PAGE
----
B+ 99% The Chambermaid (La camarista) (2019) The Chambermaid operates as a subtle study of inequality, but what emerges before our eyes is a character study free of pretense. ‐ The Film Stage
Read More | Posted Jul 8, 2019
C 33% Shaft (2019) Despite a few laughs, it's a film that panders to a general audience with the funky musical score of a blaxploitation flick but none of the heart, spirit, or outrage.‐ The Film Stage
Read More | Posted Jun 18, 2019
B+ 100% Say Her Name: The Life and Death of Sandra Bland (2018) Certain moments either diminish the intellectual arguments at the core of the film or serve to further prove Bland was once here and now a specter looming over a never-ending, polarizing ongoing national conversation on racism and policing in America.‐ The Film Stage
Read More | Posted Jun 6, 2019
B- 89% Framing John DeLorean (2019) Framing John DeLorean is an entertaining and occasionally fascinating take on a playboy turned family man that unfortunately finds itself distracted with recreations.‐ The Film Stage
Read More | Posted Jun 6, 2019
B+ 100% Everybody's Everything (2019) For those seeking to understand the Lil Peep phenomena, especially as his work continues to reach radio stations, it's a fairly comprehensive document. ‐ The Film Stage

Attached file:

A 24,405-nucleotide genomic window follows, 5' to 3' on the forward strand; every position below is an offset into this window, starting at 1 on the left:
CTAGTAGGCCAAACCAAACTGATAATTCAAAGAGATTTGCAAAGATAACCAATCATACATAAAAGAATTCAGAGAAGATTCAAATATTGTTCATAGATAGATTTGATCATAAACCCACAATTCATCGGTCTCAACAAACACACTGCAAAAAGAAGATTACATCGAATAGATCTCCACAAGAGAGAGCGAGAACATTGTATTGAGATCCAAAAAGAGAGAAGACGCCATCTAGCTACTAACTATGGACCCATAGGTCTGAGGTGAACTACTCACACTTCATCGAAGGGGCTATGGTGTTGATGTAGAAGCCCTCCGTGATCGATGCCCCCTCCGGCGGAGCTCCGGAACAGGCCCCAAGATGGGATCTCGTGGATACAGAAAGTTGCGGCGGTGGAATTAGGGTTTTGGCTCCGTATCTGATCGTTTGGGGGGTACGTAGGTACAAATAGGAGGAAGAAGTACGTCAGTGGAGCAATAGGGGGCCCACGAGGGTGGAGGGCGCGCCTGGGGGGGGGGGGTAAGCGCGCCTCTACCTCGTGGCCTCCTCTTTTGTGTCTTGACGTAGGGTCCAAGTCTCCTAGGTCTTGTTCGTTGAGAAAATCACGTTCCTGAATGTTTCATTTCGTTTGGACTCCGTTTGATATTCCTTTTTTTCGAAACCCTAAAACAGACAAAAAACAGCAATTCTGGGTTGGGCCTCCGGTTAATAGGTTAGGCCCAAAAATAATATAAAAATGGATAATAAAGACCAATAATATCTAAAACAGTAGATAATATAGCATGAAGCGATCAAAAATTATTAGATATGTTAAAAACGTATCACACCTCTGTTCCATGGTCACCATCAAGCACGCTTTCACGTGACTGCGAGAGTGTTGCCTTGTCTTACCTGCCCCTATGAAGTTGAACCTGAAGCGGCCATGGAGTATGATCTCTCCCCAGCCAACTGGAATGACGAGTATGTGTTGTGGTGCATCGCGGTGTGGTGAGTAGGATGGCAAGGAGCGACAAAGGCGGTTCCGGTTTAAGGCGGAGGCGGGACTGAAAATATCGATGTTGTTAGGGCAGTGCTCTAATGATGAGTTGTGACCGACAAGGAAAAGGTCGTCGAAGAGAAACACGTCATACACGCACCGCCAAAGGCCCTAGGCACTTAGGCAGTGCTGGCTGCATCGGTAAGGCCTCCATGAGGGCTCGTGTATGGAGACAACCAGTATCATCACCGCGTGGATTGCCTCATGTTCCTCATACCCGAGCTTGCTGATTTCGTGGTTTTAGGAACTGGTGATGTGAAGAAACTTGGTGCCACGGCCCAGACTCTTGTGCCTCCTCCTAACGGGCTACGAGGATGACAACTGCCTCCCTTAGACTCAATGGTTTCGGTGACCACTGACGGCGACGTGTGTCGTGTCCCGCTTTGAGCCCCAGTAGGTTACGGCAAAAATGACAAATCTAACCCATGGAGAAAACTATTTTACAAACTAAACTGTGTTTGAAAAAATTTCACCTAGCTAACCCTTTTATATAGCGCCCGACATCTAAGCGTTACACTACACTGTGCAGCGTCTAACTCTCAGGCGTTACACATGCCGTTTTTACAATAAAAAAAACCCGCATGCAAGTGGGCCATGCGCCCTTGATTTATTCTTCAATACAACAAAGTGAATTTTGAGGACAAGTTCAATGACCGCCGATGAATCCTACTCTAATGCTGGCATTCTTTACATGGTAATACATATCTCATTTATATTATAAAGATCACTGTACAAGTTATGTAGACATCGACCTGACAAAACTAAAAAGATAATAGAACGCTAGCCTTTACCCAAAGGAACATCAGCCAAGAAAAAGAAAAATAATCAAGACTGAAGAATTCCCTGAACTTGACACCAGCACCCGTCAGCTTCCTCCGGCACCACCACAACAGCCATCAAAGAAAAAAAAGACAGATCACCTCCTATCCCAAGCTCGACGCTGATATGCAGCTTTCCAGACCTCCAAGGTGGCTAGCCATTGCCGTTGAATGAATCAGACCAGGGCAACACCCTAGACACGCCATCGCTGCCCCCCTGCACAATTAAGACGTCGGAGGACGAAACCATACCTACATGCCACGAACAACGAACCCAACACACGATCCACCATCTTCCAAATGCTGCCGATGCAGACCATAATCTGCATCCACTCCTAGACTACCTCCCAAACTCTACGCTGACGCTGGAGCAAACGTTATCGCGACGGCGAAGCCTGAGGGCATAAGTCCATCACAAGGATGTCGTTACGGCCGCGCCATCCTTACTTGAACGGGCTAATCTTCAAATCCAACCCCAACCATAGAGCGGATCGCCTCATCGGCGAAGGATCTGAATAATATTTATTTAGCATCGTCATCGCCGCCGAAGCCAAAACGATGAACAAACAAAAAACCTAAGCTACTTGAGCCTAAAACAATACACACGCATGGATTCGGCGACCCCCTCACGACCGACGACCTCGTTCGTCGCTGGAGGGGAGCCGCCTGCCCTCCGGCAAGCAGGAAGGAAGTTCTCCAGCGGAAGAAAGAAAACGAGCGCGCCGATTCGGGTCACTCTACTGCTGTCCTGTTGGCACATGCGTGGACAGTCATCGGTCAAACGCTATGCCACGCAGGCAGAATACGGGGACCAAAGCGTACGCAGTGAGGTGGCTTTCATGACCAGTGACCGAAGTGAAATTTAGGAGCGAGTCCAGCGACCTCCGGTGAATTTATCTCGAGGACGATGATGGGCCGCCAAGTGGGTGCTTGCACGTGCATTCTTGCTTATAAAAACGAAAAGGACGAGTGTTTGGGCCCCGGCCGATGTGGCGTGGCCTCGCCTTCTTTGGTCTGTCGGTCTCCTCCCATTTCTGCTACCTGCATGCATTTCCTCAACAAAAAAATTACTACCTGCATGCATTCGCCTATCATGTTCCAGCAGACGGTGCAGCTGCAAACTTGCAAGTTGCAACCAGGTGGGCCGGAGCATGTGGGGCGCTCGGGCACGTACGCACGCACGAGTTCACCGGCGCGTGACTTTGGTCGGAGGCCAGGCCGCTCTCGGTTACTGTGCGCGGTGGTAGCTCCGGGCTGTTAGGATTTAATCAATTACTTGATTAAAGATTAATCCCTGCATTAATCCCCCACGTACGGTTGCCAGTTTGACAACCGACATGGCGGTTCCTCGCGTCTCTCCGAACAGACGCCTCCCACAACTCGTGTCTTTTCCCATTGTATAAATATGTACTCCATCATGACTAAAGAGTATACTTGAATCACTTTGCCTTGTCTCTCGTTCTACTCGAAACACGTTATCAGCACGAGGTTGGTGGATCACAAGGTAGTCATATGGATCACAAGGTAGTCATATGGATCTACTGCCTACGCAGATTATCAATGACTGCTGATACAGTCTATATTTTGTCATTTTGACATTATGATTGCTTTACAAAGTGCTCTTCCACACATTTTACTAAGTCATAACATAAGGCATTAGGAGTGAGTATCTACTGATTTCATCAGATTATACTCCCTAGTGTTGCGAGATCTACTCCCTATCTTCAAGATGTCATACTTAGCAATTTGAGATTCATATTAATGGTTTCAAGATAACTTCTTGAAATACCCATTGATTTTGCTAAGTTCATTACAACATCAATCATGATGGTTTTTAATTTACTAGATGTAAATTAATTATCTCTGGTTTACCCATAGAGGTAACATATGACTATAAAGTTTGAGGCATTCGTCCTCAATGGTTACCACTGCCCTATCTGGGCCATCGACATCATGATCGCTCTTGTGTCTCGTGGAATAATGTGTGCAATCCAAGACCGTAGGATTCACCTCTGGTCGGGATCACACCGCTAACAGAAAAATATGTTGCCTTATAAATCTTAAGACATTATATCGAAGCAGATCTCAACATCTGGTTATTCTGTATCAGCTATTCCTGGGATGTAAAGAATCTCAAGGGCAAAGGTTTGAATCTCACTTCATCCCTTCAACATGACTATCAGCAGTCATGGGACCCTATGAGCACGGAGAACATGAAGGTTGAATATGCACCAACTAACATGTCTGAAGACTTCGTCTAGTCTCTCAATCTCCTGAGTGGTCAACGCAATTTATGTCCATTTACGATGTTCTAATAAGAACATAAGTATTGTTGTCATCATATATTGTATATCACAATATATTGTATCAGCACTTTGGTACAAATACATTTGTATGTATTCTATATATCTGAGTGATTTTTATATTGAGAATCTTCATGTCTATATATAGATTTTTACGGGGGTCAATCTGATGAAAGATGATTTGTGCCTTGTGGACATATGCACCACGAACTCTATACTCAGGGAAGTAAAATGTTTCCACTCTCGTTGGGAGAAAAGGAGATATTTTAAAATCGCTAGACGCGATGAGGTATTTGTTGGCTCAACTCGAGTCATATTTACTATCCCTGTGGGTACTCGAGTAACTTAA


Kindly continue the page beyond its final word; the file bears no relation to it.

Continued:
Read More | Posted May 24, 2019
B- 63% Yesterday (2019) If "Life is what happens to you while you're busy making other plans," Yesterday, a sweet and well-meaning comedy, is a cautionary tale in taking on such an iconic musical output without adding much new to it.‐ The Film Stage
Read More | Posted May 18, 2019
F 14% The Hustle (2019) After 94 minutes without a single laugh, you'll definitely feel the pain knowing that you've wasted time and money on this dreadful farce.‐ The Film Stage
Read More | Posted May 11, 2019
B 93% Ask Dr. Ruth (2019) Thankfully, the film never feels as if it's a work of branded content but rather an honest and intimate portrait of a revolutionary American cultural icon.‐ The Film Stage